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TO THE MEMORY OF A REVERED MOTHER.
“ Be ready, reader, if thou hast a tear,
We shall not enter into a full detail of the circumstances relative to her connexion with Mr. Ford.
At the close of the season of 1790, incessant attendance on her theatrical duties had so far impaired the health of Mrs. Jordan, that she became seriously indisposed, and a spitting of blood that took place seemed indicatory of an approaching decline. As her medical adviser thought change of air essential, and being partial to the north of England, Mrs. Jordan determined upon a visit to York, where she had not been for some years. Thither she repaired, accompanied by Mr. Ford, and performed during the race week in several of her first-rate parts. A dislike, however, to the luke-warm conduct displayed by the
York audience, led her to refuse the fulfilment of stipulations previously entered into, wherefore, she chose to forfeit the sum named in case of failure, rather than play, and being then at Castle Howard for the benefit of the country air, she forwarded a letter, of which the annexed were the contents :
“I agree with pleasure to your proposal of giving you thirty pounds, rather than ever perform in York. I shall return to-morrow, and settle the balance of the account.
“I am, Sir,
After continuing her tour to Newcastle, and other towns of the north, Mrs. Jordan returned to the London boards, being, however, compelled at intervals to absent herself, owing to the increase of her family by Mr. Ford. In this state, affairs continued until the summer of 1791, when following her professional avocations at York, she was on many occasions subjected to gross insults while on the stage, from the interference of some strict moralists, in consequence of her cohabiting with Mr. Ford in the character of his mistress, and it was then for the first time that she began seriously to contemplate a separation, unless he consented to ratify his promise by making her his wife.
On resuming her engagement in London, immediately after the occurrence above referred to, it was the adverse fate of Mrs. Jordan to arrest the attention of the Duke of Clarence, who became particularly fascinated by her personification of “ Little Pickle,” in “ The Spoiled Child," The exquisite syinmetry of Mrs. Jordan's form in male attire, and more particularly her unmatched talents, in delineating the character of “ Little Pickle,” combined to subdue the affections of the personage in question, and in consequence, overtures were made, when the lady, with that delicacy of feeling so invariably characteristic of her actions, rejected the offer, situated as she still was with Mr. Ford. Thus for a time, matters continued; the lover's importunities encreasing, while pecuniary offers were tendered in the way of a settlement, to the amount of one thousand pounds per annum, which ultimately led Mrs. Jordan to conceive that it became a bounden duty, on account of her offspring, to reflect seriously on the subject. The ultimatum of this painful scrutiny, was a proposal on the part of Mrs Jordan, that as she had for so many years cohabited with, and borne him (Mr. Ford,) a family of children; in consideration also of her having been uniformly introduced into society as his wife, she conceived herself justly entitled to his hand, and in consequence she stipulated that Mr. Ford should at once name a day to ratify the promise so incessantly made, or in the event of refusal, she conceived herself at liberty to act as the dictates of prudence should prescribe. Mr. Ford, however, thought fit to evade the question, when she conceived herself at liberty to embrace the protection offered by the Duke of Clarence, as in that case, she conceived ample means would be placed at her disposal to provide for her offspring, in whose behalf no legal plea on Mr. Ford could be set forth.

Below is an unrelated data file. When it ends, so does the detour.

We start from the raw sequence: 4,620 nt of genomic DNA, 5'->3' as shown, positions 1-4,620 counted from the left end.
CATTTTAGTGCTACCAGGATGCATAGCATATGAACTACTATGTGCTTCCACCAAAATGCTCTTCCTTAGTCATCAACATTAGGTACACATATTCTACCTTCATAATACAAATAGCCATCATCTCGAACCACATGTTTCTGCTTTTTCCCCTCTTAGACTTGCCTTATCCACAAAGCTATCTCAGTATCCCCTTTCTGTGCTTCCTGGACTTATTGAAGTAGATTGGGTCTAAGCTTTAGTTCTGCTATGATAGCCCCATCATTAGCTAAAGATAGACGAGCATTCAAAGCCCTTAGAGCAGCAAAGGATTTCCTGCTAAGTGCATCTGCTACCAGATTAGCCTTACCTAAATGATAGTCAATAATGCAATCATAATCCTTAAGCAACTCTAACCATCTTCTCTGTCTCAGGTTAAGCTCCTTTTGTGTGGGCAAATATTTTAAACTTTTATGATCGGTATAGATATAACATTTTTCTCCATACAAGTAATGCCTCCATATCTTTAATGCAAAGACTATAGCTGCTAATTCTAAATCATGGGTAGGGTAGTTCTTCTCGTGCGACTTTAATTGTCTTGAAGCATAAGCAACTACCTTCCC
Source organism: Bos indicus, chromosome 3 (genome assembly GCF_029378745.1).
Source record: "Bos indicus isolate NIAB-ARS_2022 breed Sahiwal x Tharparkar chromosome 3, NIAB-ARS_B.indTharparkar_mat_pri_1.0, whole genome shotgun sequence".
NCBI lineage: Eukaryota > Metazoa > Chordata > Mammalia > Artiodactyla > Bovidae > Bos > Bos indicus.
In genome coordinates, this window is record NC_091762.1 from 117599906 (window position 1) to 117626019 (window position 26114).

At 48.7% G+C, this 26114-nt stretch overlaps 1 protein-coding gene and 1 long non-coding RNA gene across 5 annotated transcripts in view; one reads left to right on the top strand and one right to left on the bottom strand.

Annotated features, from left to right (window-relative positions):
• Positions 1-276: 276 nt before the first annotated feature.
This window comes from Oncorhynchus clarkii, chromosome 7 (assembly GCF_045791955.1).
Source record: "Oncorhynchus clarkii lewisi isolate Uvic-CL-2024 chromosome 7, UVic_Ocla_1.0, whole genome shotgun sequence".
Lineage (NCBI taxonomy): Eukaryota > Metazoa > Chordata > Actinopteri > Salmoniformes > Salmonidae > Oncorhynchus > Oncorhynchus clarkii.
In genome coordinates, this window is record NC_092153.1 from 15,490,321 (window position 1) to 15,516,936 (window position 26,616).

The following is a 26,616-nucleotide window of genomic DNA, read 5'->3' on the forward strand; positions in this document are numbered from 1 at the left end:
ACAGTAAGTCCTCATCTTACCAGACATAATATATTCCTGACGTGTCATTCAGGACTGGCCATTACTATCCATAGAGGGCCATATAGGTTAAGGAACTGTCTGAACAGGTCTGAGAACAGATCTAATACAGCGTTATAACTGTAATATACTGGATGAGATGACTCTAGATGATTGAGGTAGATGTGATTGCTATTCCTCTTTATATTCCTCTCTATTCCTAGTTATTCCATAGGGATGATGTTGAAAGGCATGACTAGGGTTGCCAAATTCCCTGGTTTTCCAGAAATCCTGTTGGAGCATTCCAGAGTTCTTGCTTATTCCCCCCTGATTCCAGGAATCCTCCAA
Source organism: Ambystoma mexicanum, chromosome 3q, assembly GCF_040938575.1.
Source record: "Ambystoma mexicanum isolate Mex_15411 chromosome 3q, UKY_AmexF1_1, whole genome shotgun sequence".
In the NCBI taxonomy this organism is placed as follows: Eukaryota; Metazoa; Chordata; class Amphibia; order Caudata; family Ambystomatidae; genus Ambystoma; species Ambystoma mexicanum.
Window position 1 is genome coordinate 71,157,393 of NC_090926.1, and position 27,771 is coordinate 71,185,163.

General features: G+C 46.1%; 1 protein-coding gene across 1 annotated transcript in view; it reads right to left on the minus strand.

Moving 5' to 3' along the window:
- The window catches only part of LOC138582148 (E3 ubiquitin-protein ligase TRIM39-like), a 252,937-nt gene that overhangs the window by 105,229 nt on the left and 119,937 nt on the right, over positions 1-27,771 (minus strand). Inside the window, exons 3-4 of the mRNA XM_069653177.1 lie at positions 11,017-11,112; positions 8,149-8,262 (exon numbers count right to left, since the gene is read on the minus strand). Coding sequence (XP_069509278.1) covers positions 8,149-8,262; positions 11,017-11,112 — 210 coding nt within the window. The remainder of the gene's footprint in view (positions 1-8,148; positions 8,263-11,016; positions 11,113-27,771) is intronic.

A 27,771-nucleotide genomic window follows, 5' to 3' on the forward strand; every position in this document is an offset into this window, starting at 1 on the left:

This state of affairs was soon bruited abroad, when a party sprung up in vindication of Mr. Ford, by whom he was represented as an abandoned and injured man, to which were added aspersions on her conduct in a professional point of view. Mrs. Jordan, however, who, when roused, was as capable as any woman to vindicate her own wrongs, determined by a bold step to effect that end, and in consequence the following letter appeared in all the public prints, dated from the treasury of Drury Lane theatre, the 30th of November, 1790.
"I have submitted in silence to the unprovoked and unmanly abuse, which for some time past, has been directed against me,-because it bas related to subjects about which the public could not be interested; but to an attack upon my conduct in my profession, and the charge of want of respect and gratitude to the public, I tbink it my duty to reply.
“Nothing can be more cruel and unfounded than the insinuation that I absented inyself from the theatre, on Saturday last, from any other cause than real iuability, from illness, to sustain my part in the entertainment.
“ I have ever been ready and proud to exert myself to the utmost of my